Alternative energy solar

solar energy refers to forms of energy emitted by the sun, including light, radio waves, and x-rays. Accounting for 99.8 percent of the mass in our solar system, the sun is a self-sustaining nuclear fusion reaction by which hydrogen is converted to helium. Every second, the sun converts over 4 million metric tons of matter into solar energy. This matter is converted and released from the sun in the form of radiation waves that travel through the void of space and eventually reach earth. The radiant energy that eventually reaches the earth's surface is estimated around 1,000 watts per sq. m. The sun is similar to a fusion reactor that emits 3,800 million, million, million, million watts of energy each second, which is 20,000 times the energy requirement of the world.

Solar power, as an alternative fuel, involves transforming some of the sun's massive thermal energy into electricity. Individuals driven by environmental and other concerns encourage the implementation of policies that require the use of solar and other renewable energies. Solar energy can be broadly classified in two categories on the basis of its use: active and passive.

active solar energy

Active solar energy can be converted to electricity and used directly, as in the case of solar heating applications and solar photovoltaic (PV) applications. In a PV cell, sunlight strikes a layer of semiconductors, which in turn creates an electrical cur rent. By 2005, this proven technology was being used to provide heat and power to well over 650,000 homes, primarily in the United States, Germany, and Japan. Electricity can be produced from solar power by placing solar panels on roofs. These panels consist of PV cells that can convert sunlight directly into electricity. Moreover, electricity produced as solar power during the day may be stored in batteries for use at night.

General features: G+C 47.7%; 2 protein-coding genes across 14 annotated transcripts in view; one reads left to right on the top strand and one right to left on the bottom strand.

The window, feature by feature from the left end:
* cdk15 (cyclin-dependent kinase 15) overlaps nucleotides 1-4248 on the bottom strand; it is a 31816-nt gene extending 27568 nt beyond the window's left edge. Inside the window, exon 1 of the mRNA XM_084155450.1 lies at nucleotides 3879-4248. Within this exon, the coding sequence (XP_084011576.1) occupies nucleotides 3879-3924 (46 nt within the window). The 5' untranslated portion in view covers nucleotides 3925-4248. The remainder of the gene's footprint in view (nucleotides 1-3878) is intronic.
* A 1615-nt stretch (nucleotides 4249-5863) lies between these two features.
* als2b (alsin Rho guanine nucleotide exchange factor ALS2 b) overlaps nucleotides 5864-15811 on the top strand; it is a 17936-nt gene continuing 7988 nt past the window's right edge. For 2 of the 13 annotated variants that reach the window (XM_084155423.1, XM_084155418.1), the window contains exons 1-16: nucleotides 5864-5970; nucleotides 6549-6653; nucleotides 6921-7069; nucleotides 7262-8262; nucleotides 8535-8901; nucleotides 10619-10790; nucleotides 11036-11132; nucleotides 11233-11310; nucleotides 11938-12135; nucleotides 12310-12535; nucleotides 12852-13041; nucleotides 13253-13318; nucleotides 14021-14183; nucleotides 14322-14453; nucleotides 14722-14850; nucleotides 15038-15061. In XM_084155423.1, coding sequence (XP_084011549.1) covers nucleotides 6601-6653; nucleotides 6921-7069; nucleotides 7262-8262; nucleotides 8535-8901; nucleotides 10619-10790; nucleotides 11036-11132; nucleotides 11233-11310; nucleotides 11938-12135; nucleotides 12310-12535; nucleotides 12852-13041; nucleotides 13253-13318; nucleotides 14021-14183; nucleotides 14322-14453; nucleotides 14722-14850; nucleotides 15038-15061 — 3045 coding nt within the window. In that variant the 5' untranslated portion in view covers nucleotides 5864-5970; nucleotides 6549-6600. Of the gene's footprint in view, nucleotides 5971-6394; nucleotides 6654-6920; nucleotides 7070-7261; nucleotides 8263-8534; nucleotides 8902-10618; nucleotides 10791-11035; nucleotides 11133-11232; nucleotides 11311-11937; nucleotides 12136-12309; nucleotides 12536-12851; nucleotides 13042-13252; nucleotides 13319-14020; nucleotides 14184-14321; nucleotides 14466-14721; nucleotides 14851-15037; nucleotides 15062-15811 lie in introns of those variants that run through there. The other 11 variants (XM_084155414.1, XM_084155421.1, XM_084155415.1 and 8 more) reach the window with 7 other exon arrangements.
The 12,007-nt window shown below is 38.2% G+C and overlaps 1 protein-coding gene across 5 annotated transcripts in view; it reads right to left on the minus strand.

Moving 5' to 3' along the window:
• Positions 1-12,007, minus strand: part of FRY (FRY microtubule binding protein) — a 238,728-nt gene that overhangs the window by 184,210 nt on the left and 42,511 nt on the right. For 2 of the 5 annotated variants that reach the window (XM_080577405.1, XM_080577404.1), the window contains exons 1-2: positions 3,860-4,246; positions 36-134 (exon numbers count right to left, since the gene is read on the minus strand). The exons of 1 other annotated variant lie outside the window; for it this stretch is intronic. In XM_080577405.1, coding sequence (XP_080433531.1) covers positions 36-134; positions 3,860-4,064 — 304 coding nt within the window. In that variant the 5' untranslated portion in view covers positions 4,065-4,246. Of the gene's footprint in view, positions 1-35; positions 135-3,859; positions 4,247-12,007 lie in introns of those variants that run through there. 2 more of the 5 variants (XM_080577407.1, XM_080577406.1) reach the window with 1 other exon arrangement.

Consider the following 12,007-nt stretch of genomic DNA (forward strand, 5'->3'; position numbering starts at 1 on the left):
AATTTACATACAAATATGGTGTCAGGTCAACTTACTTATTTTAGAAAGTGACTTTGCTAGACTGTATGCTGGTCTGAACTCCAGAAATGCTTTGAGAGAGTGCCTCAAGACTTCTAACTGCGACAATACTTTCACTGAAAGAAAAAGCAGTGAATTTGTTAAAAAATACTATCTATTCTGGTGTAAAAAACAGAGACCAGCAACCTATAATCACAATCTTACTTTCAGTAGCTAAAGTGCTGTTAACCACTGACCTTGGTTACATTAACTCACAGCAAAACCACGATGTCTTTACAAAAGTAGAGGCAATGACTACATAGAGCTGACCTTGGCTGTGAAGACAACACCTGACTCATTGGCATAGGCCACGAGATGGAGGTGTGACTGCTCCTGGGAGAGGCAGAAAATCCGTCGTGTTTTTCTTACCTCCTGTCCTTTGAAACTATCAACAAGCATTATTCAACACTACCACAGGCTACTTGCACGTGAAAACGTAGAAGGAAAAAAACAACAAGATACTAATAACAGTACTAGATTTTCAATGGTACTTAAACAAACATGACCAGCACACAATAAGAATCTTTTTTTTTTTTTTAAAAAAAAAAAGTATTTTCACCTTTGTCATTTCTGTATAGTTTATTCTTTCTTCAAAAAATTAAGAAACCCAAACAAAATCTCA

Another method of electric generation employs the use of turbines. In turbines, the sun's heat can be used to convert water into steam and then this steam is used to run turbines. The turbines, in turn, run generators, which produce electricity. Solar PV applications have found many uses in rural areas for multiple activities besides home lighting. Remote villages deprived of grid power can be easily powered using solar photovoltaic technology. The economics of rural electrification can be attractive considering the high cost of power transmission and erratic power supply in rural areas. From portable indoor uses such as calculators, to generating plants alongside railways and roads, PVs are adaptable. They easily function across most areas in both the Northern and Southern Hemispheres.

Getting Started With Solar

Getting Started With Solar

Do we really want the one thing that gives us its resources unconditionally to suffer even more than it is suffering now? Nature, is a part of our being from the earliest human days. We respect Nature and it gives us its bounty, but in the recent past greedy money hungry corporations have made us all so destructive, so wasteful.

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